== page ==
Shoppers told to look out for price gouging and expired goods

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The Prices and Consumer Affairs Division is imploring residents to exercise caution when shopping – particularly now for essential items – as there have been reports of expired items being placed on shelves. They are also asking the public to be mindful of price gouging.

“During this crisis period, we realise that there have been traders with expired goods on their shelves. And these are goods that are deemed necessary by consumers to safeguard themselves,” spokeswoman, Jo-Ann Peters, told Observer.

She explained that once the goods have expired, the safety can no longer be guaranteed.

As far as price gouging is concerned, Peters said, “If you think as a consumer the price is too high, but you must make the purchase because you need the item during this seven-day lockdown period, it is okay if you make the purchase.”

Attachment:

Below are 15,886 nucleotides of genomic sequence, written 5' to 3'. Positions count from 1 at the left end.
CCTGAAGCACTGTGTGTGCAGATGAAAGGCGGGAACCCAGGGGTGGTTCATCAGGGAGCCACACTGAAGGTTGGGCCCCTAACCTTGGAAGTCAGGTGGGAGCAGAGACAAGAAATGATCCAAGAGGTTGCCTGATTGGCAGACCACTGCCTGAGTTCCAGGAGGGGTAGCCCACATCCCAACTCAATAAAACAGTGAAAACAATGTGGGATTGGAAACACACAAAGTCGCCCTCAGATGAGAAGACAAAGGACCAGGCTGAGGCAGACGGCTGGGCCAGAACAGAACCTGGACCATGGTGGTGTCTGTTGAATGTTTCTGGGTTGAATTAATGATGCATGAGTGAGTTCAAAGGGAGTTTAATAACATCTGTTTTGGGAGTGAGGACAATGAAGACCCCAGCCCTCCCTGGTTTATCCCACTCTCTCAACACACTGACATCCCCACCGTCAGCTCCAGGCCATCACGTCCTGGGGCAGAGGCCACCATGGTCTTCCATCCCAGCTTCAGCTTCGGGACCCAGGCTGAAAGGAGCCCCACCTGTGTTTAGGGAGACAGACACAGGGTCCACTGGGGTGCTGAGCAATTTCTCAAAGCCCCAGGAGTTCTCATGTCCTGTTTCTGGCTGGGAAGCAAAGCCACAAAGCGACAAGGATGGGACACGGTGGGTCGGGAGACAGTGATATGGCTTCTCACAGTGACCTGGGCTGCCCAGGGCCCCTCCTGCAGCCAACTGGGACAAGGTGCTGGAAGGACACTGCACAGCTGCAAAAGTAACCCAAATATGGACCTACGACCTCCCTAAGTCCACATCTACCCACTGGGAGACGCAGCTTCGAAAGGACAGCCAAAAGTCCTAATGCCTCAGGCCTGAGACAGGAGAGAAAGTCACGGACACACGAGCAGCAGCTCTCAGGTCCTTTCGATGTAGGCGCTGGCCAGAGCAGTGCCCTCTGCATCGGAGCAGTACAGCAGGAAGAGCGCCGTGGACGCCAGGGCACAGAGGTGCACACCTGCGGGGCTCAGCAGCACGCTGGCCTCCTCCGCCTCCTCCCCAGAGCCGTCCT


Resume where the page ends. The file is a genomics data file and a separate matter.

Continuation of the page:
She said that in those instances, persons must keep their receipts until the Prices and Consumer Affairs office reopens, so it can investigate and ensure shoppers are appropriately reimbursed.

Furthermore, once it is found that indeed the consumer has paid in excess of the maximum selling price, then the trader will be made to refund the consumer the excess amount and will be prosecuted under the relevant law.

The Distribution and Price of Goods Act states, “Any person who contravenes any of the provisions under the subsection shall be guilty of an offence against this act, and shall on a summary conviction be liable to imprisonment for a term not exceeding three months or to a fine not exceeding $5,000, or be on conviction or under indictment be liable to imprisonment for a term not exceeding two years or to a fine not exceeding $25,000.”

Peters warned traders against marking up goods more than the stipulated markup percentages.

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